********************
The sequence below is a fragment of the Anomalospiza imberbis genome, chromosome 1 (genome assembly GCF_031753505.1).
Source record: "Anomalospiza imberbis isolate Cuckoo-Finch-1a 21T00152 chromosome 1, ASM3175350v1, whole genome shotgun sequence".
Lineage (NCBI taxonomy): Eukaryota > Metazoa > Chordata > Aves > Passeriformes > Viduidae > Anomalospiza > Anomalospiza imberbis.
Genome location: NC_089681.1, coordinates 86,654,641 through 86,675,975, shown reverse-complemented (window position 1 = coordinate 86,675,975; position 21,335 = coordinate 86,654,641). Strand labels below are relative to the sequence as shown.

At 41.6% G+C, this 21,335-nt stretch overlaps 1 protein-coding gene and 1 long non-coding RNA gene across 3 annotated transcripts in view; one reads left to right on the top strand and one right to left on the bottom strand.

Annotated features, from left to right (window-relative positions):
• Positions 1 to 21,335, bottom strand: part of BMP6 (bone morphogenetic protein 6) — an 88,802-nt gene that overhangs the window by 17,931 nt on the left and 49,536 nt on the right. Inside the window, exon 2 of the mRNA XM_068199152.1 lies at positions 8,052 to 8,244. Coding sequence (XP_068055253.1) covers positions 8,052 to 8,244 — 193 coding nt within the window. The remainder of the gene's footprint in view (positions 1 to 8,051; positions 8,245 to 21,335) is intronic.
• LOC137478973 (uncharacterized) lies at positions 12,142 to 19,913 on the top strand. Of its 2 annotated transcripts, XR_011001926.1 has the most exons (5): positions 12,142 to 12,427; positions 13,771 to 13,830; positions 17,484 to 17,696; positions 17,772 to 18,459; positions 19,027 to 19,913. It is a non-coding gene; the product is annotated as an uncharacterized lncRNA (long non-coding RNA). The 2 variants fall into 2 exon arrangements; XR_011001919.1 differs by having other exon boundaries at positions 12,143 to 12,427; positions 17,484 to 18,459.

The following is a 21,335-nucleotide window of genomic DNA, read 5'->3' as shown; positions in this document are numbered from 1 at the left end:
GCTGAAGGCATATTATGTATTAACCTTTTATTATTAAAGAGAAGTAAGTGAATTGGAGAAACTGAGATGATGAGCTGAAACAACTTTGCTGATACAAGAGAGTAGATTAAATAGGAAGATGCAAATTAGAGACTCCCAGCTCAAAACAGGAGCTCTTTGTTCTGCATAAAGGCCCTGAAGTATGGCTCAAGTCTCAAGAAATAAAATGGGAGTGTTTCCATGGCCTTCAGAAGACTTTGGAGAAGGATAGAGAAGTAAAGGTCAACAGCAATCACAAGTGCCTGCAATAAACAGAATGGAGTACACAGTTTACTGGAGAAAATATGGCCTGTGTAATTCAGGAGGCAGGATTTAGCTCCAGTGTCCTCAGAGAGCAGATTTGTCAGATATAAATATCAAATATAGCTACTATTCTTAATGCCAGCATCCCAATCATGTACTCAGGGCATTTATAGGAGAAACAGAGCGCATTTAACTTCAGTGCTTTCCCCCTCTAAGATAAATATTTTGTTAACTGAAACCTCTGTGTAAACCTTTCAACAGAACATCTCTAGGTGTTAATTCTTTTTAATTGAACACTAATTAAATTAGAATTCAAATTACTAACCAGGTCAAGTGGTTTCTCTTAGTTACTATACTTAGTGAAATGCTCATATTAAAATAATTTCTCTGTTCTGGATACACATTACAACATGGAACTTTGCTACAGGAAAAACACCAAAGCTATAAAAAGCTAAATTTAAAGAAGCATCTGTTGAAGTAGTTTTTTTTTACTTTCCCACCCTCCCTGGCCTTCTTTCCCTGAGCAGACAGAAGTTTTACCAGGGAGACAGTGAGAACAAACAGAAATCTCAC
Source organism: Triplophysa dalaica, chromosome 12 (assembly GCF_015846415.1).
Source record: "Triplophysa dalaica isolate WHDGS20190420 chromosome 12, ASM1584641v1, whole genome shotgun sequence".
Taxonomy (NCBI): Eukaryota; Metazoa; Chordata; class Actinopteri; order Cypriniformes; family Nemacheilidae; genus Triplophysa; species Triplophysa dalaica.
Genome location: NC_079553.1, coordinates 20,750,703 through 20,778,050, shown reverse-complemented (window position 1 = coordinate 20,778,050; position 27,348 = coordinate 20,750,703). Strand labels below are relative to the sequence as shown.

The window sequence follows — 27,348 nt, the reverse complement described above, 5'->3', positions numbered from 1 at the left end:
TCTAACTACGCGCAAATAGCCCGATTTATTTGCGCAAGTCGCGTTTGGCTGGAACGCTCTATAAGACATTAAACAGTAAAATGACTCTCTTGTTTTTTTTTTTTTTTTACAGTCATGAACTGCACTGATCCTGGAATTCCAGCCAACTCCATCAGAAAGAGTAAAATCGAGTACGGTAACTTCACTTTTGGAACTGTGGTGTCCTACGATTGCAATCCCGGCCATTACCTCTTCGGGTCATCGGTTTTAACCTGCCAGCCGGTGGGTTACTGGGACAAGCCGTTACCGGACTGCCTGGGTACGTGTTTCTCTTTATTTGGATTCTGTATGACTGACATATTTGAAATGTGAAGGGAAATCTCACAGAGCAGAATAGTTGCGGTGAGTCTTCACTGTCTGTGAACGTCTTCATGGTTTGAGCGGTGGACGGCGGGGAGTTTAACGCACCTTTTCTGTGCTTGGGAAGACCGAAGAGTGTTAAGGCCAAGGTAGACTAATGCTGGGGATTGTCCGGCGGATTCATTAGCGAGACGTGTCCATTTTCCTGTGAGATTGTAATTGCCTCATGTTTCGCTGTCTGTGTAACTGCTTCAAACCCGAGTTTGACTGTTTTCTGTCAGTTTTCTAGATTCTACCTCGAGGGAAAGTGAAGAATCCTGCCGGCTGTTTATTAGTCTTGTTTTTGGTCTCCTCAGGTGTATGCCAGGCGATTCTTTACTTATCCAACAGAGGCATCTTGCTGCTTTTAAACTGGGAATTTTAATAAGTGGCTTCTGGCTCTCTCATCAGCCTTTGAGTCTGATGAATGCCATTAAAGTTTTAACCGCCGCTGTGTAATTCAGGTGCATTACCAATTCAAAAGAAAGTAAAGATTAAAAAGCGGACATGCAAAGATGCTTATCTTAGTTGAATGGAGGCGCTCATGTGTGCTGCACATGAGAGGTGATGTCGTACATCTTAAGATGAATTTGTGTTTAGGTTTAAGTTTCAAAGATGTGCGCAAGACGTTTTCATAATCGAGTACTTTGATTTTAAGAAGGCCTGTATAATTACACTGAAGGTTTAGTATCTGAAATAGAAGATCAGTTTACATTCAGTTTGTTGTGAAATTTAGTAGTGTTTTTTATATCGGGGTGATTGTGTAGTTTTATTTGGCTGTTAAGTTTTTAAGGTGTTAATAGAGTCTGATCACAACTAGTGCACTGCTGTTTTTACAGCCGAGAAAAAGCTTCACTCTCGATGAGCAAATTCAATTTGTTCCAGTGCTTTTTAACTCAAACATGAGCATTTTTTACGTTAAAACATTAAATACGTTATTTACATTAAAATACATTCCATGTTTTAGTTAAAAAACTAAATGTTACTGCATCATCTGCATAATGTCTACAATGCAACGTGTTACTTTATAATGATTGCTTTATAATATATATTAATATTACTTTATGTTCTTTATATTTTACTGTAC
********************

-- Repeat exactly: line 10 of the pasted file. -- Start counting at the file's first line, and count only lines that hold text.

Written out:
GCTGAAGGCATATTATGTATTAACCTTTTATTATTAAAGAGAAGTAAGTGAATTGGAGAAACTGAGATGATGAGCTGAAACAACTTTGCTGATACAAGAGAGTAGATTAAATAGGAAGATGCAAATTAGAGACTCCCAGCTCAAAACAGGAGCTCTTTGTTCTGCATAAAGGCCCTGAAGTATGGCTCAAGTCTCAAGAAATAAAATGGGAGTGTTTCCATGGCCTTCAGAAGACTTTGGAGAAGGATAGAGAAGTAAAGGTCAACAGCAATCACAAGTGCCTGCAATAAACAGAATGGAGTACACAGTTTACTGGAGAAAATATGGCCTGTGTAATTCAGGAGGCAGGATTTAGCTCCAGTGTCCTCAGAGAGCAGATTTGTCAGATATAAATATCAAATATAGCTACTATTCTTAATGCCAGCATCCCAATCATGTACTCAGGGCATTTATAGGAGAAACAGAGCGCATTTAACTTCAGTGCTTTCCCCCTCTAAGATAAATATTTTGTTAACTGAAACCTCTGTGTAAACCTTTCAACAGAACATCTCTAGGTGTTAATTCTTTTTAATTGAACACTAATTAAATTAGAATTCAAATTACTAACCAGGTCAAGTGGTTTCTCTTAGTTACTATACTTAGTGAAATGCTCATATTAAAATAATTTCTCTGTTCTGGATACACATTACAACATGGAACTTTGCTACAGGAAAAACACCAAAGCTATAAAAAGCTAAATTTAAAGAAGCATCTGTTGAAGTAGTTTTTTTTTACTTTCCCACCCTCCCTGGCCTTCTTTCCCTGAGCAGACAGAAGTTTTACCAGGGAGACAGTGAGAACAAACAGAAATCTCAC